In order to determine the applicability of our Cu-thickness-controlled graphene, we deposited a 0.7-μm-thick Cu pattern using a shadow mask on a 0.3-μm-thick Ni-deposited SiO2 substrate (Ni/SiO2/Si). Figure 3a shows an optical microscopy image of the transferred result of the SLG-MLG pattern. We used the same CVD growth condition used in the previous experiments without patterns. The optical microscopy image of the transferred graphene onto the SiO2 substrate shows that the SLG-MLG patterns were continuously connected. During the thermal annealing process, Cu and Ni may diffuse vertically and laterally affect each other at the interface between the SLG and the MLG. However, the SLG area maintains an optimal condition without add-layers, despite the sensitive control over the Cu thickness, as shown in Fig. 1. Moreover, the Raman spectrum obtained at the SLG area exhibits the characteristics of the SLG with a small D peak and a single Lorentzian 2D peak, and the intensity ratio of the 2D and G peaks (I2D/IG) exceeds 2.

Figure 3: SLG-MLG patterned graphene transferred onto SiO2 substrate.
figure 3

(a) An optical microscopy image of SLG-MLG patterned graphene on SiO2 substrate. Inset shows a Raman spectrum obtained at SLG region. (b) Hexagon and circular shaped array pattern of SLG in MLG sheet. (c) Expanded optical microscopy image of a circular shaped SLG, and Raman mapping analysis of ID/IG (d), and I2D/IG (e) in the red-dashed square region designated in (c).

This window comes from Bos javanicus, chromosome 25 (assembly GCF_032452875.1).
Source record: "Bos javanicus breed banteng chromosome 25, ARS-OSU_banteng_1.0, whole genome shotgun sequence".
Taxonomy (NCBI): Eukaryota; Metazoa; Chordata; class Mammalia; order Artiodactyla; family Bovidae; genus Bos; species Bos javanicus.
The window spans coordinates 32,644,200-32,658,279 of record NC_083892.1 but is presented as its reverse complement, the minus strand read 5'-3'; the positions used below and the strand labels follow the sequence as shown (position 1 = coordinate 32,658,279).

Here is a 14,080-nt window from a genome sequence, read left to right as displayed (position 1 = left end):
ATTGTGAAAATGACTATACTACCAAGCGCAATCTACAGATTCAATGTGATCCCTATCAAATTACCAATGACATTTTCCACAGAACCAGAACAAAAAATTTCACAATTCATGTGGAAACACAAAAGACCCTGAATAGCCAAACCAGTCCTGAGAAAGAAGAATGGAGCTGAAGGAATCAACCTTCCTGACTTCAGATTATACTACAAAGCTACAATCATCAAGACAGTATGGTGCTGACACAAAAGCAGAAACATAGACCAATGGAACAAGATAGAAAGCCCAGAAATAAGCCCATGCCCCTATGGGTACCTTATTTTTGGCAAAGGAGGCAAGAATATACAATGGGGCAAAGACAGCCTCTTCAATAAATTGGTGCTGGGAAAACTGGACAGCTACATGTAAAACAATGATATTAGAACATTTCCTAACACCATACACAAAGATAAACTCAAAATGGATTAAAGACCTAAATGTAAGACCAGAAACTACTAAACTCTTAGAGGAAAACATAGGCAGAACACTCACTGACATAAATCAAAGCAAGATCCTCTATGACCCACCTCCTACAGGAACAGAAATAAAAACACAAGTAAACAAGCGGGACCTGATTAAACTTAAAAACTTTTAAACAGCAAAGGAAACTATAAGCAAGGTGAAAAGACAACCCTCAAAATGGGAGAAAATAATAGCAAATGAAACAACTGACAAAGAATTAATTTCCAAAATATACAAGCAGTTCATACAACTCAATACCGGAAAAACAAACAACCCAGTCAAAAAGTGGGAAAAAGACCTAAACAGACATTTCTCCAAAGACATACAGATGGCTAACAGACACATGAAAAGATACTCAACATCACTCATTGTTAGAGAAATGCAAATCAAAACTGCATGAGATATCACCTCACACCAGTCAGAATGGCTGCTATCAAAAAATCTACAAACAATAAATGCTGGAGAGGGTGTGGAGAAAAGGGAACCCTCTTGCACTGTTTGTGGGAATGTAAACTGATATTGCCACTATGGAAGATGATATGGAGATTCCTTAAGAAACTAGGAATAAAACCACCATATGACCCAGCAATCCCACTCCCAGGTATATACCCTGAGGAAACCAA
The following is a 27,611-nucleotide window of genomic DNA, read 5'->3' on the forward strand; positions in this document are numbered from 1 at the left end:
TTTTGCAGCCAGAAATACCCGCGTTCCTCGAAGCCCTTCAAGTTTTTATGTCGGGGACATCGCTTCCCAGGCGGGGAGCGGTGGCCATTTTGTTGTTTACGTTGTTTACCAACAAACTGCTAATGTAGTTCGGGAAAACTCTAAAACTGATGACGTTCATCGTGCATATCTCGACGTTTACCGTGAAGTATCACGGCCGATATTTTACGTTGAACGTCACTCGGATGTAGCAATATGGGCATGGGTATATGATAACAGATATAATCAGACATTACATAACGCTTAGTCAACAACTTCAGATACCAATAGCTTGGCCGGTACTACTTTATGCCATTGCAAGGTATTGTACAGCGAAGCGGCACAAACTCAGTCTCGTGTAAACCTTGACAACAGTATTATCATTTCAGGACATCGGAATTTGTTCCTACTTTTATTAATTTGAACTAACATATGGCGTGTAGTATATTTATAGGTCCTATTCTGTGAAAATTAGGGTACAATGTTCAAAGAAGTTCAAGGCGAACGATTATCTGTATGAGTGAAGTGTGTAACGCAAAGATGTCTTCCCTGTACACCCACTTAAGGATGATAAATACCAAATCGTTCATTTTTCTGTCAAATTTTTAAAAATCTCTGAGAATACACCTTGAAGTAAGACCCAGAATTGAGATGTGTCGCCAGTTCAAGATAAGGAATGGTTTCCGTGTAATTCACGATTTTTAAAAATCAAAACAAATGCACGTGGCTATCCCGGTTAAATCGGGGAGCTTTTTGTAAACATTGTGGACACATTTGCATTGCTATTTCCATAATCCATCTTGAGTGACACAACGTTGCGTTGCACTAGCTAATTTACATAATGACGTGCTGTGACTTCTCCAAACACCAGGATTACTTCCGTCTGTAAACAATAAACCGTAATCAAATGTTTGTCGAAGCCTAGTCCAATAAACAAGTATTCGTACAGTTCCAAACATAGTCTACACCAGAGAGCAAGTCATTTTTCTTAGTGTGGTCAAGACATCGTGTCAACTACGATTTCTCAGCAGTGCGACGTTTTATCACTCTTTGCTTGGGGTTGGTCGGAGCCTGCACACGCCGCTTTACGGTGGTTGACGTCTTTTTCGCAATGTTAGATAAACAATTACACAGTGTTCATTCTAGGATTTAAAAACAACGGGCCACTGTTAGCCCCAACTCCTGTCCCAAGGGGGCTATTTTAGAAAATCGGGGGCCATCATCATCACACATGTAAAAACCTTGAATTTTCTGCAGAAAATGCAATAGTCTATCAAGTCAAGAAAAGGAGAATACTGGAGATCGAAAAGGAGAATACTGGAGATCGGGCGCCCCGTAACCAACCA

Furthermore, we succeeded in the fabrication of SLG array patterns (Fig. 3b). Although a shadow mask was used to deposit the Cu pattern so as to prevent the formation of defects such as the oxidation of metal catalysts or photoresist residue during the photolithography step, our transferred results show highly distinguishable SLG-MLG patterns with hexagon and circular shapes with dimeters exceeding 200 μm. We conducted AFM to compare the SLG and MLG topographies (Supplementary Figure S7) and analyzed the Raman characteristics of the patterned SLG region (200 μm diameter circle) via mapping. The Raman analysis results show uniform SLG characteristics with an ID/IG ratio of approximately 0.1 and I2D/IG ratio close to 2 with small distributions.